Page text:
Many of the computer component designers and manufacturers on HEXUS reader watch lists have put a great deal of effort in making CPUs and GPUs that can work to speed up and improve the capabilities of AI systems. Nvidia and Intel both target multiple products at the deep learning, inferencing, and AI systems markets – and AMD just launched its latest 7nm CPUs and GPUs with an eye on the same, and other HPC markets. With these efforts in mind, it is sometimes good to see what AI applications are being worked upon, and some of the most interesting are in medical science.
Earlier this week a study of AI-powered Alzheimer’s disease prediction was published in the journal Radiology. We are reminded that, as in the case of many diseases, early Alzheimer’s diagnosis can be extremely important for individuals as treatments and interventions are more effective early in the course of the disease. Unfortunately Alzheimer’s is a rather common condition, with more than 5 million Americans currently known to be affected. In the UK the number is 0.85 million – and 38 per cent of the population will have a close relative or friend fighting the disease.
Early diagnosis of Alzheimer’s is said to be challenging even though a known key signal of the condition developing is varying glucose uptake in certain regions of the brain. “Differences in the pattern of glucose uptake in the brain are very subtle and diffuse,” explained study co-author Jae Ho Sohn, M.D., from the Radiology & Biomedical Imaging Department at the University of California in San Francisco (UCSF). “People are good at finding specific bio-markers of disease, but metabolic changes represent a more global and subtle process.”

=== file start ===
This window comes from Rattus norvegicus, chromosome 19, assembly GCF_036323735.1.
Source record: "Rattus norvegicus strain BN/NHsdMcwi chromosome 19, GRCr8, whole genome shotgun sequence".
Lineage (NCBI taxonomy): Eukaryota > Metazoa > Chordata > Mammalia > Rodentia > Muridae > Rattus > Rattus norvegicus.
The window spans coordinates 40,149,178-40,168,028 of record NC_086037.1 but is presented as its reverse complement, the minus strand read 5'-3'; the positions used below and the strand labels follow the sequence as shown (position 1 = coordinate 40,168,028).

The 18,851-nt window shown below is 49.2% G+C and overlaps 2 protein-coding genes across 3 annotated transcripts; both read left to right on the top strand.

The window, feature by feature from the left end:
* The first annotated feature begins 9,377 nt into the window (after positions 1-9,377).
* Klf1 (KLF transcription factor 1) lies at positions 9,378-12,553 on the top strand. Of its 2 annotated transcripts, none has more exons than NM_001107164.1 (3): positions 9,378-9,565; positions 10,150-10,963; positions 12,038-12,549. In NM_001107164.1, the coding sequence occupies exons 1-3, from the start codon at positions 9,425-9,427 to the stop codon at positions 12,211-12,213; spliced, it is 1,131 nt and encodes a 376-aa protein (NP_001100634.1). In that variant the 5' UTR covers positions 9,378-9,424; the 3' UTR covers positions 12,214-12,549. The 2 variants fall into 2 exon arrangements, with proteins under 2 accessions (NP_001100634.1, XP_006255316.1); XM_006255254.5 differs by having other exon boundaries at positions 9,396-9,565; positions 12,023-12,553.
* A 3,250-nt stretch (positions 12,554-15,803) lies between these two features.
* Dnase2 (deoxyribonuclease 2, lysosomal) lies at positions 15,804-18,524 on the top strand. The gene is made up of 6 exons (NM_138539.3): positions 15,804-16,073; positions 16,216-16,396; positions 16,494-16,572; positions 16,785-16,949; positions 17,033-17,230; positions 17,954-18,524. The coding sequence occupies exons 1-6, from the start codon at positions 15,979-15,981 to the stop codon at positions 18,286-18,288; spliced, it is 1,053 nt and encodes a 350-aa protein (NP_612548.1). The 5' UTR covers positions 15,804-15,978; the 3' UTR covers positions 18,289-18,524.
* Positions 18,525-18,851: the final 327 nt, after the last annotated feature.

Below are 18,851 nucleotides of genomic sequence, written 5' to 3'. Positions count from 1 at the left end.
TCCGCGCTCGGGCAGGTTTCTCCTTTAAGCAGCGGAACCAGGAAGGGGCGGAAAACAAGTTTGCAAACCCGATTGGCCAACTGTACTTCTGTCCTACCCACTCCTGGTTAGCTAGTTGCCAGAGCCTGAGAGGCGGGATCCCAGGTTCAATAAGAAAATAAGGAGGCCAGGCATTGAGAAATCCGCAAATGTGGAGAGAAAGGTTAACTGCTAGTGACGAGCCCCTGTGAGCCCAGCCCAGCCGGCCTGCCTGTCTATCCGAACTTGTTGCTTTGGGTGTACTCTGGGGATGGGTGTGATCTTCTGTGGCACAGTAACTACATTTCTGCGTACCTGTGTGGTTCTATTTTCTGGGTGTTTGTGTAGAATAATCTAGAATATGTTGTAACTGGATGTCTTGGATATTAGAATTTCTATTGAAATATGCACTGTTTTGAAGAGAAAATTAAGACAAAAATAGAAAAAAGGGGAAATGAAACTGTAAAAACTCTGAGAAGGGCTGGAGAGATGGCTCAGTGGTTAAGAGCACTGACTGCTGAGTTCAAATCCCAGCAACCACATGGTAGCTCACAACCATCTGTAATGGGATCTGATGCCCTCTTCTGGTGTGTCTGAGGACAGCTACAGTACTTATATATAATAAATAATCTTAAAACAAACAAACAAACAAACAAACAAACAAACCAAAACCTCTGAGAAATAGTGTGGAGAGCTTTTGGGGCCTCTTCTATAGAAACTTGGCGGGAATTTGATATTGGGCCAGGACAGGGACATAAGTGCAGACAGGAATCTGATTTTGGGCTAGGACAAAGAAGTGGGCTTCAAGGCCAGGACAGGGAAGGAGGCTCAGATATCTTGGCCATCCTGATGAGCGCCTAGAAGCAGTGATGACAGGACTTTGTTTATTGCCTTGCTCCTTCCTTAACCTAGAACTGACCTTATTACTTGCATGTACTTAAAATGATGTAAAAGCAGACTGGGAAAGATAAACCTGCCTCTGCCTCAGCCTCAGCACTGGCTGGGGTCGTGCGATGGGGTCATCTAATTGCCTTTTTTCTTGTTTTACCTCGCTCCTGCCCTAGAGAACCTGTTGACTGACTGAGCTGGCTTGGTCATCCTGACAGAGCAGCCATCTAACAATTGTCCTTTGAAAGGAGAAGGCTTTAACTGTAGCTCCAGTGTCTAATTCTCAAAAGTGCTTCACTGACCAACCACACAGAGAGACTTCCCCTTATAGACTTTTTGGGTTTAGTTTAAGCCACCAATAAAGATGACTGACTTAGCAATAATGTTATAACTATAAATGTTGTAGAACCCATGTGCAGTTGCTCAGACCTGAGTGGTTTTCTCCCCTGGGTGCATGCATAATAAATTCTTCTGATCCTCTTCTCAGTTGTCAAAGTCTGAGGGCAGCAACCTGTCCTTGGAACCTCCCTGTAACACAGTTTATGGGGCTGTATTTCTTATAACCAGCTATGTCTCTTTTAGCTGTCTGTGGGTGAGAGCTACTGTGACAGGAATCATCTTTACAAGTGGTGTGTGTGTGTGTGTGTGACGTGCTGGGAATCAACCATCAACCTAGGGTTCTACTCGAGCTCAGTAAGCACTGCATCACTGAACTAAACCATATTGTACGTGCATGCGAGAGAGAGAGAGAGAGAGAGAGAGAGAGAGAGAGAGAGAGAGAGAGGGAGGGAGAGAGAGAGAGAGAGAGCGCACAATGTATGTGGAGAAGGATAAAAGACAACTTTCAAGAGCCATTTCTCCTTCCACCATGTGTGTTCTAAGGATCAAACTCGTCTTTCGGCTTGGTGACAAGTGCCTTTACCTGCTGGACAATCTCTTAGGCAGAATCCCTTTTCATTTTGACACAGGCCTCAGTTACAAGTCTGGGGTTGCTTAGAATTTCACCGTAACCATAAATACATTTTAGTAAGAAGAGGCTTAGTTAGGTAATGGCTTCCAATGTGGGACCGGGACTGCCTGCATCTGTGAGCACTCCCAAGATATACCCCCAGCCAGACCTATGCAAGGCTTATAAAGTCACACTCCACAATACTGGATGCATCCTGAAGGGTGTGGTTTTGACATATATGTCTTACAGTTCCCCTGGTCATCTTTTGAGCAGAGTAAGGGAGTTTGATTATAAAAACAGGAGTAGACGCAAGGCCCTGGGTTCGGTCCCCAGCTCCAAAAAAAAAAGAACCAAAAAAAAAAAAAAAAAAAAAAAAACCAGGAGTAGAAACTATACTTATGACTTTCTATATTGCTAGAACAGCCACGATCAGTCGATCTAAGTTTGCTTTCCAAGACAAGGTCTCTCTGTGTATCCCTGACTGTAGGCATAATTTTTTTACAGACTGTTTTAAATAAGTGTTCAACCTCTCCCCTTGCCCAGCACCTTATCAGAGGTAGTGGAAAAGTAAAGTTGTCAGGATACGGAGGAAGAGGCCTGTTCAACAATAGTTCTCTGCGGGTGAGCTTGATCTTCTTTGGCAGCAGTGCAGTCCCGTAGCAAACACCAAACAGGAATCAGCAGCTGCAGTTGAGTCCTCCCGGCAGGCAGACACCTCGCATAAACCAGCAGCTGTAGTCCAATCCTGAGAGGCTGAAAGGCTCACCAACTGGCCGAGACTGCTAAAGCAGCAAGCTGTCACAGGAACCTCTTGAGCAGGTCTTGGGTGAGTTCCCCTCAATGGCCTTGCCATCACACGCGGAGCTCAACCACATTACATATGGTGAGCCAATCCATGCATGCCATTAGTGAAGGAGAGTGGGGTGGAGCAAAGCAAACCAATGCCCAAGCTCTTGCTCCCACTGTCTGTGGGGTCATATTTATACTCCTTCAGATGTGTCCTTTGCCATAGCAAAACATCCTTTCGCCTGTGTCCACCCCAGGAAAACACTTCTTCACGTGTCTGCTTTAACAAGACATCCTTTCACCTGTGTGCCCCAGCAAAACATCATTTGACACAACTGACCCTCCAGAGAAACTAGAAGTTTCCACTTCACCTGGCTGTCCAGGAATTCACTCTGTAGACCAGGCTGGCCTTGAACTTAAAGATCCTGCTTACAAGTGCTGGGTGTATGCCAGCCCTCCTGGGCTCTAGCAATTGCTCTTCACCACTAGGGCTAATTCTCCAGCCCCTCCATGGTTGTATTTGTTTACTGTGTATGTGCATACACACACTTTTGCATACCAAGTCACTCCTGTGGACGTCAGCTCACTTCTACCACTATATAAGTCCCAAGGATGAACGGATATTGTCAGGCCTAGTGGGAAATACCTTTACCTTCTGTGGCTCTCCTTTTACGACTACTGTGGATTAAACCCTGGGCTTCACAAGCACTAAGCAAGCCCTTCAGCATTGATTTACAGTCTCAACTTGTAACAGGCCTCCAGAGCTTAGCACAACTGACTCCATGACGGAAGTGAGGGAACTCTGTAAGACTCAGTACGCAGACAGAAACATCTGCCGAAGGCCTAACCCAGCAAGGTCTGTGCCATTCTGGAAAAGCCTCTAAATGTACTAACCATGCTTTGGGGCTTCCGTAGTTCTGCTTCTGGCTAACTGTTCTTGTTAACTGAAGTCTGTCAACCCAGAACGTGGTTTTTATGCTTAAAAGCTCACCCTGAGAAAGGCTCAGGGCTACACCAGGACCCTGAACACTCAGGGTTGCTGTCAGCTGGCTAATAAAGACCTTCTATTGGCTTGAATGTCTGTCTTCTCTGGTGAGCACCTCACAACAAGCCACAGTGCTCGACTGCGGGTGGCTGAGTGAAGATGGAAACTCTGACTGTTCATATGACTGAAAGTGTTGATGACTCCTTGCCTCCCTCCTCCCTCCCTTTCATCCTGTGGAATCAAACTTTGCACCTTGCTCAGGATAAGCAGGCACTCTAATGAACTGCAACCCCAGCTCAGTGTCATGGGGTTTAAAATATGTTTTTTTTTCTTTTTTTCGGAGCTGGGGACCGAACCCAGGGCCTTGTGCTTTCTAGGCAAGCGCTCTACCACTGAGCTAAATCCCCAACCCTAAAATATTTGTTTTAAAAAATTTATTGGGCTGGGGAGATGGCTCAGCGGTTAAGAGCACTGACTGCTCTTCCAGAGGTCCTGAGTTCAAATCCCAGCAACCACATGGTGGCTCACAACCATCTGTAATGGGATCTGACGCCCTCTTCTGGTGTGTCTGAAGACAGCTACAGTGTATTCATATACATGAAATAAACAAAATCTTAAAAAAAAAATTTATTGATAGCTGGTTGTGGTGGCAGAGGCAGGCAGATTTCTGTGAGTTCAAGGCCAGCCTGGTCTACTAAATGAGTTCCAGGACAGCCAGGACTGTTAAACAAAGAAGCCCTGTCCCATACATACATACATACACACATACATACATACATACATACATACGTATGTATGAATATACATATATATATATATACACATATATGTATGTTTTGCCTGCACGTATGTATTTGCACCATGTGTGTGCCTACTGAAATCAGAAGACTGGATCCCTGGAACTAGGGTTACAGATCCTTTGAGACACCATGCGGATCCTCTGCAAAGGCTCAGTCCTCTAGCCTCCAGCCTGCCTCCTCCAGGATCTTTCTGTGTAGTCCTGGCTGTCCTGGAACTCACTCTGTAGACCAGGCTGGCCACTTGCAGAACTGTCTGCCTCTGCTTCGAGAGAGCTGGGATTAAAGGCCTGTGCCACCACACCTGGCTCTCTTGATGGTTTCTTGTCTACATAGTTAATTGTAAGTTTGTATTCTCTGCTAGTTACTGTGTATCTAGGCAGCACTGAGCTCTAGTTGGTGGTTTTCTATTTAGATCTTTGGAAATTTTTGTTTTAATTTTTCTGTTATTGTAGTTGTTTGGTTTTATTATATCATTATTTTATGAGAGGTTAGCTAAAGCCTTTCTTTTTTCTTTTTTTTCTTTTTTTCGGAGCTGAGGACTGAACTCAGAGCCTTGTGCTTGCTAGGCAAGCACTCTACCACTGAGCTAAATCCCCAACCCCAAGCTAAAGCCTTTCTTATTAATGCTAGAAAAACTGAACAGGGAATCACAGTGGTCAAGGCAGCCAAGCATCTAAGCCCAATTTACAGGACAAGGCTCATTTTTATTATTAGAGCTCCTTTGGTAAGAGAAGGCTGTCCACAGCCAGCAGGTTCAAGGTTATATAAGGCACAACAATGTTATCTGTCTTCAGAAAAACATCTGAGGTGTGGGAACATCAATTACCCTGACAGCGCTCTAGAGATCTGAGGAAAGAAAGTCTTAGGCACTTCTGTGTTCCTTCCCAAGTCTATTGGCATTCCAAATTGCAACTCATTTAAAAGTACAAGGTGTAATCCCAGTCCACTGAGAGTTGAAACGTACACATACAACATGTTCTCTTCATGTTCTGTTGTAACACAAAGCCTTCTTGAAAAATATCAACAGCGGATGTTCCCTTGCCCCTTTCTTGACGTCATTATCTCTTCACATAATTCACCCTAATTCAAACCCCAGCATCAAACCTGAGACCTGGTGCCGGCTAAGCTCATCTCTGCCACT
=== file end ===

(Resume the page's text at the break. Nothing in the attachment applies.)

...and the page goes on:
This is where AI steps in. The researchers trained a deep learning algorithm on a special imaging technology known as 18-F-fluorodeoxyglucose positron emission tomography (FDG-PET) where FDG is a radioactive glucose compound injected into patient’s bloodstream. Additionally the researchers had access to the Alzheimer's Disease Neuroimaging Initiative (ADNI) dataset of >2100 FDG-PET brain images from >1000 patients. Splitting this dataset 9:1 for deep learning:AI diagnosis the AI learned metabolic patterns that corresponded to Alzheimer's disease.
Example of fluorine 18 fluorodeoxyglucose PET images from Alzheimer's Disease Neuroimaging Initiative set preprocessed with the grid method for patients with Alzheimer disease (AD).
After the above process the researchers tested the algorithm on an independent set of 40 imaging exams from 40 patients that it had never studied – impressively it “achieved 100 per cent sensitivity at detecting the disease an average of more than six years prior to the final diagnosis”. There was a word of caution from the researchers, following the headlining success, concerning the small-ish size of the dataset.
Finally, it was revealed that to improve the quality of the AI further it is planned to add scan results showing a patient’s accumulation of beta-amyloid and tau proteins in the brain – another marker specific to the disease.